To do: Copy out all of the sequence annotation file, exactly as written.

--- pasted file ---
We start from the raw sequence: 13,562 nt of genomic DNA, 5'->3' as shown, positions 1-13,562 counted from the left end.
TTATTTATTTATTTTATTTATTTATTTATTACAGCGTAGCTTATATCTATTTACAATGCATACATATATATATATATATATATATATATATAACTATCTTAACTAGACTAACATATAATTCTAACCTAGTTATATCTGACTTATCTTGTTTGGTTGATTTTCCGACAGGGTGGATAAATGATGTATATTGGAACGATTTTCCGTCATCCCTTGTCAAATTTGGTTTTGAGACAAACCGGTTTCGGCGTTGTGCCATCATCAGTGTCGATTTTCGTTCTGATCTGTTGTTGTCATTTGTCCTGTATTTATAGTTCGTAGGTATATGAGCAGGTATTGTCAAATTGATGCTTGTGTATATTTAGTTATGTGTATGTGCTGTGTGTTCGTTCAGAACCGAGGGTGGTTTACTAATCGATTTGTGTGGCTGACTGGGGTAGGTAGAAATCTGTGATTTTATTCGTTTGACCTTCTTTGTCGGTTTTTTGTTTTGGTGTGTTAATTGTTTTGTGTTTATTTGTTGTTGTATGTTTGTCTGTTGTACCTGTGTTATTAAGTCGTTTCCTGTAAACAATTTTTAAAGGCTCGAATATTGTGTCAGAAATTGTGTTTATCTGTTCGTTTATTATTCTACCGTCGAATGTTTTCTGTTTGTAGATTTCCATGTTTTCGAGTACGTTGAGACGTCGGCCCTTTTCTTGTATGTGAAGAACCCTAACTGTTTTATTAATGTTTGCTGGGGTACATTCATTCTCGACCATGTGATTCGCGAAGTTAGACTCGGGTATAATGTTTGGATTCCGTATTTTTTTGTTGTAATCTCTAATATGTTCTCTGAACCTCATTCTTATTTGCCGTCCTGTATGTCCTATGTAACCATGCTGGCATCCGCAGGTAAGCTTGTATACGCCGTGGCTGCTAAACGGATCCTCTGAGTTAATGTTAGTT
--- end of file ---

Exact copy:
We start from the raw sequence: 13,562 nt of genomic DNA, 5'->3' as shown, positions 1-13,562 counted from the left end.
TTATTTATTTATTTTATTTATTTATTTATTACAGCGTAGCTTATATCTATTTACAATGCATACATATATATATATATATATATATATATATAACTATCTTAACTAGACTAACATATAATTCTAACCTAGTTATATCTGACTTATCTTGTTTGGTTGATTTTCCGACAGGGTGGATAAATGATGTATATTGGAACGATTTTCCGTCATCCCTTGTCAAATTTGGTTTTGAGACAAACCGGTTTCGGCGTTGTGCCATCATCAGTGTCGATTTTCGTTCTGATCTGTTGTTGTCATTTGTCCTGTATTTATAGTTCGTAGGTATATGAGCAGGTATTGTCAAATTGATGCTTGTGTATATTTAGTTATGTGTATGTGCTGTGTGTTCGTTCAGAACCGAGGGTGGTTTACTAATCGATTTGTGTGGCTGACTGGGGTAGGTAGAAATCTGTGATTTTATTCGTTTGACCTTCTTTGTCGGTTTTTTGTTTTGGTGTGTTAATTGTTTTGTGTTTATTTGTTGTTGTATGTTTGTCTGTTGTACCTGTGTTATTAAGTCGTTTCCTGTAAACAATTTTTAAAGGCTCGAATATTGTGTCAGAAATTGTGTTTATCTGTTCGTTTATTATTCTACCGTCGAATGTTTTCTGTTTGTAGATTTCCATGTTTTCGAGTACGTTGAGACGTCGGCCCTTTTCTTGTATGTGAAGAACCCTAACTGTTTTATTAATGTTTGCTGGGGTACATTCATTCTCGACCATGTGATTCGCGAAGTTAGACTCGGGTATAATGTTTGGATTCCGTATTTTTTTGTTGTAATCTCTAATATGTTCTCTGAACCTCATTCTTATTTGCCGTCCTGTATGTCCTATGTAACCATGCTGGCATCCGCAGGTAAGCTTGTATACGCCGTGGCTGCTAAACGGATCCTCTGAGTTAATGTTAGTT